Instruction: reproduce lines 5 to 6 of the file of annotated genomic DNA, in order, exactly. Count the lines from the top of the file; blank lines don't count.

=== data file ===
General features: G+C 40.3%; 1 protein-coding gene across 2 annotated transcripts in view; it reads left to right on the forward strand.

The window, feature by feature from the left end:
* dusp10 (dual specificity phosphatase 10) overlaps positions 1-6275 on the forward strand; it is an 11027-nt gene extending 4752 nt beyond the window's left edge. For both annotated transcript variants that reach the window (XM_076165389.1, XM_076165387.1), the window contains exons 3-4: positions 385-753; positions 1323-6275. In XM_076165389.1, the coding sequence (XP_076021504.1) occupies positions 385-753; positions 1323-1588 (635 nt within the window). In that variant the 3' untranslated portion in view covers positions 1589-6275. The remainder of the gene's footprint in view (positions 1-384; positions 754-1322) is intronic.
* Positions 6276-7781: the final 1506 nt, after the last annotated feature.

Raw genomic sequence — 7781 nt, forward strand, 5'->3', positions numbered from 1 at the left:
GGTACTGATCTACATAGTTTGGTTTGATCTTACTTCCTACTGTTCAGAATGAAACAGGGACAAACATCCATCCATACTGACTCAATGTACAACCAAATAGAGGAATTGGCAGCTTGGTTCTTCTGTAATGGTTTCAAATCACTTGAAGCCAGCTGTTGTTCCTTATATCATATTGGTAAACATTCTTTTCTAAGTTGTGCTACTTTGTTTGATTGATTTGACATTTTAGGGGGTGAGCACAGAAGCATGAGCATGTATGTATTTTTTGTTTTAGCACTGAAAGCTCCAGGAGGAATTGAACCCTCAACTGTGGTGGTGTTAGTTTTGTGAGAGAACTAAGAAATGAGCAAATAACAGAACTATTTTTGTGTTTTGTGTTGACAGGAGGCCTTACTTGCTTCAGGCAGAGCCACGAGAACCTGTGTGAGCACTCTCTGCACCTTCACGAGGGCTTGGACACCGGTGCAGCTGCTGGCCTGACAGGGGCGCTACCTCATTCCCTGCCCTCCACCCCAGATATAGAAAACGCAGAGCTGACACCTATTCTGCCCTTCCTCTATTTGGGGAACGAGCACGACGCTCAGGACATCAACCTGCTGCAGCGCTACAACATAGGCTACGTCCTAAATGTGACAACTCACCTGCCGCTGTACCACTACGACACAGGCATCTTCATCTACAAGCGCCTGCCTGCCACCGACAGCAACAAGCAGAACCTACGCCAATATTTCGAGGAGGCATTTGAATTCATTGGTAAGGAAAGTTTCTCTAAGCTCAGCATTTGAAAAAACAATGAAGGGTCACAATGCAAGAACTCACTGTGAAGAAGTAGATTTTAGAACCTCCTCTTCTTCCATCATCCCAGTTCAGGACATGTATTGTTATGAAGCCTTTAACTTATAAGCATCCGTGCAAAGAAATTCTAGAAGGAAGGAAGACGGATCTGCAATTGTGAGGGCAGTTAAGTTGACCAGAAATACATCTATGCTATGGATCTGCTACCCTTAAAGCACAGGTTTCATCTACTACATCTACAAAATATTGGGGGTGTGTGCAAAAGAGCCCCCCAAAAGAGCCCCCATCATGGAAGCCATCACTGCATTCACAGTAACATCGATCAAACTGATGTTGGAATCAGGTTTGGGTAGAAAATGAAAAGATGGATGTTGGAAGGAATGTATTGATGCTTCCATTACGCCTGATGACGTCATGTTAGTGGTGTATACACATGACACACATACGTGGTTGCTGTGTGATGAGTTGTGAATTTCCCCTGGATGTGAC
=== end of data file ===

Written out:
Raw genomic sequence — 7781 nt, forward strand, 5'->3', positions numbered from 1 at the left:
GGTACTGATCTACATAGTTTGGTTTGATCTTACTTCCTACTGTTCAGAATGAAACAGGGACAAACATCCATCCATACTGACTCAATGTACAACCAAATAGAGGAATTGGCAGCTTGGTTCTTCTGTAATGGTTTCAAATCACTTGAAGCCAGCTGTTGTTCCTTATATCATATTGGTAAACATTCTTTTCTAAGTTGTGCTACTTTGTTTGATTGATTTGACATTTTAGGGGGTGAGCACAGAAGCATGAGCATGTATGTATTTTTTGTTTTAGCACTGAAAGCTCCAGGAGGAATTGAACCCTCAACTGTGGTGGTGTTAGTTTTGTGAGAGAACTAAGAAATGAGCAAATAACAGAACTATTTTTGTGTTTTGTGTTGACAGGAGGCCTTACTTGCTTCAGGCAGAGCCACGAGAACCTGTGTGAGCACTCTCTGCACCTTCACGAGGGCTTGGACACCGGTGCAGCTGCTGGCCTGACAGGGGCGCTACCTCATTCCCTGCCCTCCACCCCAGATATAGAAAACGCAGAGCTGACACCTATTCTGCCCTTCCTCTATTTGGGGAACGAGCACGACGCTCAGGACATCAACCTGCTGCAGCGCTACAACATAGGCTACGTCCTAAATGTGACAACTCACCTGCCGCTGTACCACTACGACACAGGCATCTTCATCTACAAGCGCCTGCCTGCCACCGACAGCAACAAGCAGAACCTACGCCAATATTTCGAGGAGGCATTTGAATTCATTGGTAAGGAAAGTTTCTCTAAGCTCAGCATTTGAAAAAACAATGAAGGGTCACAATGCAAGAACTCACTGTGAAGAAGTAGATTTTAGAACCTCCTCTTCTTCCATCATCCCAGTTCAGGACATGTATTGTTATGAAGCCTTTAACTTATAAGCATCCGTGCAAAGAAATTCTAGAAGGAAGGAAGACGGATCTGCAATTGTGAGGGCAGTTAAGTTGACCAGAAATACATCTATGCTATGGATCTGCTACCCTTAAAGCACAGGTTTCATCTACTACATCTACAAAATATTGGGGGTGTGTGCAAAAGAGCCCCCCAAAAGAGCCCCCATCATGGAAGCCATCACTGCATTCACAGTAACATCGATCAAACTGATGTTGGAATCAGGTTTGGGTAGAAAATGAAAAGATGGATGTTGGAAGGAATGTATTGATGCTTCCATTACGCCTGATGACGTCATGTTAGTGGTGTATACACATGACACACATACGTGGTTGCTGTGTGATGAGTTGTGAATTTCCCCTGGATGTGAC